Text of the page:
Straightway I became conscious of a Presence in the room, and a chilling breath thrilled through my very being. "He is no such thing," cried my Wife, "and you are breaking the Commandments in thus dishonouring your own Grandson." But I took no notice of her. Looking round in every direction I could see nothing; yet still I felt a Presence, and shivered as the cold whisper came again. I started up. "What is the matter?" said my Wife, "there is no draught; what are you looking for? There is nothing." There was nothing; and I resumed my seat, again exclaiming, "The boy is a fool, I say; 3³ can have no meaning in Geometry." At once there came a distinctly audible reply, "The boy is not a fool; and 3³ has an obvious Geometrical meaning."
My Wife as well as myself heard the words, although she did not understand their meaning, and both of us sprang forward in the direction of the sound. What was our horror when we saw before us a Figure! At the first glance it appeared to be a Woman, seen sideways; but a moment's observation shewed me that the extremities passed into dimness too rapidly to represent one of the Female Sex; and I should have thought it a Circle, only that it seemed to change its size in a manner impossible for a Circle or for any Regular Figure of which I had had experience.
But my Wife had not my experience, nor the coolness necessary to note these characteristics. With the usual hastiness and unreasoning jealousy of her Sex, she flew at once to the conclusion that a Woman had entered the house through some small aperture. "How comes this person here?" she exclaimed, "you promised me, my dear, that there should be no ventilators in our new house." "Nor are there any," said I; "but what makes you think that the stranger is a Woman? I see by my power of Sight Recognition——" "Oh, I have no patience with your Sight Recognition," replied she, "'Feeling is believing' and 'A Straight Line to the touch is worth a Circle to the sight'"—two Proverbs, very common with the Frailer Sex in Flatland.
"Well," said I, for I was afraid of irritating her, "if it must be so, demand an introduction." Assuming her most gracious manner, my Wife advanced towards the Stranger, "Permit me, Madam, to feel and be felt by——" then, suddenly recoiling, "Oh! it is not a Woman, and there are no angles either, not a trace of one. Can it be that I have so misbehaved to a perfect Circle?"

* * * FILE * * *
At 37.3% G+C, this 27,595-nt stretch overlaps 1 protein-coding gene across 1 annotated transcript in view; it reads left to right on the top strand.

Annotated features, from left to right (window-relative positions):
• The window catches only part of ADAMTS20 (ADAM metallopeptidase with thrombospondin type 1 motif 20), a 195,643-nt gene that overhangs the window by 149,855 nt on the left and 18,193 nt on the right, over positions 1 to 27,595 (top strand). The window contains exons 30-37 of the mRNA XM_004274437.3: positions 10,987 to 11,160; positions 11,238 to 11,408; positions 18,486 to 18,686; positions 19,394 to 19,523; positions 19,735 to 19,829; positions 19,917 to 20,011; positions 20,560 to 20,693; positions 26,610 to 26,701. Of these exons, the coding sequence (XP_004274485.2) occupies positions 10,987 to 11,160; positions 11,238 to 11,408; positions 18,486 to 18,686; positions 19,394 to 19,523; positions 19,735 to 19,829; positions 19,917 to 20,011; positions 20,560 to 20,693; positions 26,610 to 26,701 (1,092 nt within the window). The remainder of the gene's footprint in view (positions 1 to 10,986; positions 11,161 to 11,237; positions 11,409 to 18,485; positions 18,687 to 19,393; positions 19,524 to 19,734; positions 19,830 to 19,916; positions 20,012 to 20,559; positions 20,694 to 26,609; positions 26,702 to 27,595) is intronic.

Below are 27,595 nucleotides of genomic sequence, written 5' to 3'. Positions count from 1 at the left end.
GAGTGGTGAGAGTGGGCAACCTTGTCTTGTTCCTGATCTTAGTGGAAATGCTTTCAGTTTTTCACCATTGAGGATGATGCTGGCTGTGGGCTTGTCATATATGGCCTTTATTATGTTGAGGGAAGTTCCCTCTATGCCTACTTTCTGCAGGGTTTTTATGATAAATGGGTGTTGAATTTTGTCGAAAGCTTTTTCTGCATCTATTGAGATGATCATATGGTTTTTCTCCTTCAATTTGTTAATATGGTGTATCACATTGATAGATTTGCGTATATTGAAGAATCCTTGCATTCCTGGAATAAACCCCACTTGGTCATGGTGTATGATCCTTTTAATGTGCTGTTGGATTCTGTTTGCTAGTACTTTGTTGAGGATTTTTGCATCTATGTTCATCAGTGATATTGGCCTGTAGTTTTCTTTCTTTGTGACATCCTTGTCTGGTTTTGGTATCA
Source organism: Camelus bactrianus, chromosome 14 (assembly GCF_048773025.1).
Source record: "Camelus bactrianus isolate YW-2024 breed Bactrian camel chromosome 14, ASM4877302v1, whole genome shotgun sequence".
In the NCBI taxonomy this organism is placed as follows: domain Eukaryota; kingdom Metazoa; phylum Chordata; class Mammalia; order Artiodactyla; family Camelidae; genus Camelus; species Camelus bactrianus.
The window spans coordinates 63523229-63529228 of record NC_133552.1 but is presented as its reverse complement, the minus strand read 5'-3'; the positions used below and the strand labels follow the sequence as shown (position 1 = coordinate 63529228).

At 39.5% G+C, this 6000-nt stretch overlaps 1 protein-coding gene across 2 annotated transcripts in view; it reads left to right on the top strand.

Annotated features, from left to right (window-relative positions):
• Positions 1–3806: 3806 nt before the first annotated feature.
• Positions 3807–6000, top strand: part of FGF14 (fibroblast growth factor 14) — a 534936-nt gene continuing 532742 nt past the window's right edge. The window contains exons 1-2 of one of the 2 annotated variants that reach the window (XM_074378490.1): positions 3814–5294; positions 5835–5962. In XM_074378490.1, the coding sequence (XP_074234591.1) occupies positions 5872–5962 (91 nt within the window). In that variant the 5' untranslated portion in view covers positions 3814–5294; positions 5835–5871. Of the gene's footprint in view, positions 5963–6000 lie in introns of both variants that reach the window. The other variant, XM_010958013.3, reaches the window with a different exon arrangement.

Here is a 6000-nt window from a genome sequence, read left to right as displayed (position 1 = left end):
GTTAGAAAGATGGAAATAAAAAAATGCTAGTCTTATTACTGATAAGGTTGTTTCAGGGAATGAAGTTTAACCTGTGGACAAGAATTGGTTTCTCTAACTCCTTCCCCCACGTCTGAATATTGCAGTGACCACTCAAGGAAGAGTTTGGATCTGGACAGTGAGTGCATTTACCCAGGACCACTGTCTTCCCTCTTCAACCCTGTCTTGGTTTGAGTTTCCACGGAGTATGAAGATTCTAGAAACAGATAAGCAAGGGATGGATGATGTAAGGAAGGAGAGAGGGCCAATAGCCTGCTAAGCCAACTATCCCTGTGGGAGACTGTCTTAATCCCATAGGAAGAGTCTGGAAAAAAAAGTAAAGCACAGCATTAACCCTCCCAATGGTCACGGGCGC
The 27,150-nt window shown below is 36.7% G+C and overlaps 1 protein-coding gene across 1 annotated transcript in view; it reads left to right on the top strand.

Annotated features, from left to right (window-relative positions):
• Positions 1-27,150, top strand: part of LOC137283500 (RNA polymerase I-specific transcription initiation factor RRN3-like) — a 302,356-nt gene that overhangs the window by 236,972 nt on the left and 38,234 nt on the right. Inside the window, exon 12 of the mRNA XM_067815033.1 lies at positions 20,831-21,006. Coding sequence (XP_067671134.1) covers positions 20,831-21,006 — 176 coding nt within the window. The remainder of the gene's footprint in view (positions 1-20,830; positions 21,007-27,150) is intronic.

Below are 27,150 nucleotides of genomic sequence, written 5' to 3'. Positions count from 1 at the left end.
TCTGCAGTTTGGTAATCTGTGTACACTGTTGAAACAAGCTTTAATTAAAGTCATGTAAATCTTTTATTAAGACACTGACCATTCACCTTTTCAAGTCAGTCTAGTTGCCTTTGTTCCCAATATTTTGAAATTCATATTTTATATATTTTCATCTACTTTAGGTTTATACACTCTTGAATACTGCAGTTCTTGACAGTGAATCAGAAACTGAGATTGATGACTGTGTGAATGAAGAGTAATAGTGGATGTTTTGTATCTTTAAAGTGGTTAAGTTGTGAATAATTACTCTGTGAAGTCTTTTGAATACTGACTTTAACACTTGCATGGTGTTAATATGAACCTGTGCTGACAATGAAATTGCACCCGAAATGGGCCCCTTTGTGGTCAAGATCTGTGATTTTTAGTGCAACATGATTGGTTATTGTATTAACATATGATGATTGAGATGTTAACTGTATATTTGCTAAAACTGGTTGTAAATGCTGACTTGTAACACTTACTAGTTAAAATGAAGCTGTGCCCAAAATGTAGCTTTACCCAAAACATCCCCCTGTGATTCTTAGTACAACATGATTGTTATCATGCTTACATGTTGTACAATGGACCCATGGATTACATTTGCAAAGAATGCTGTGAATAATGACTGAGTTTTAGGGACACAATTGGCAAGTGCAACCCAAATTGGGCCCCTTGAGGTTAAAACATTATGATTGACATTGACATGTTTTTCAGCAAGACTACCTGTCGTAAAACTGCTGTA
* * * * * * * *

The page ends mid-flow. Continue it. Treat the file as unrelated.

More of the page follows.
"I am indeed, in a certain sense a Circle," replied the Voice, "and a more perfect Circle than any in Flatland; but to speak more accurately, I am many Circles in one." Then he added more mildly, "I have a message, dear Madam, to your husband, which I must not deliver in your presence; and, if you would suffer us to retire for a few minutes——' But my Wife would not listen to the proposal that our august Visitor should so incommode himself, and assuring the Circle that the hour for her own retirement had long passed, with many reiterated apologies for her recent indiscretion, she at last retreated to her apartment.
I glanced at the half-hour glass. The last sands had fallen. The second Millennium had begun.
§ 16.—How the Stranger vainly endeavoured to reveal to me in words the mysteries of Spaceland.
As soon as the sound of my Wife's retreating footsteps had died away, I began to approach the Stranger with the intention of taking a nearer view and of bidding him be seated: but his appearance struck me dumb and motionless with astonishment. Without the slightest symptoms of angularity he nevertheless varied every instant with gradations of size and brightness scarcely possible for any Figure within the scope of my experience. The thought flashed across me that I might have before me a burglar or cut-throat, some monstrous Irregular Isosceles, who, by feigning the voice of a Circle, had obtained admission somehow into the house, and was now preparing to stab me with his acute angle.
In a sitting-room, the absence of Fog (and the season happened to be remarkably dry), made it difficult for me to trust to Sight Recognition, especially at the short distance at which I was standing. Desperate with fear, I rushed forward with an unceremonious "You must permit me, Sir—" and felt him. My Wife was right. There was not the trace of an angle, not the slightest roughness or inequality: never in my life had I met with a more perfect Circle. He remained motionless while I walked round him, beginning from his eye and returning to it again. Circular he was throughout, a perfectly satisfactory Circle; there could not be a doubt of it. Then followed a dialogue, which I will endeavour to set down as near as I can recollect it, omitting only some of my profuse apologies for I was covered with shame and humiliation that I, a Square, should have been guilty of the impertinence of feeling a Circle. It was commenced by the Stranger with some impatience at the lengthiness of my introductory process.
Stranger. Have you felt me enough by this time? Are you not introduced to me yet?
I. Most illustrious Sir, excuse my awkwardness, which arises not from ignorance of the usages of polite society, but from a little surprise and nervousness, consequent on this somewhat unexpected visit. And I beseech you to reveal my indiscretion to no one, and especially not to my Wife. But before your Lordship enters into further communications, would he deign to satisfy the curiosity of one who would gladly know whence his Visitor came?
Stranger. From Space, from Space, Sir: whence else?
I. Pardon me, my Lord, but is not your Lordship already in Space, your Lordship and his humble servant, even at this moment?
Stranger. Pooh! what do you know of Space? Define Space.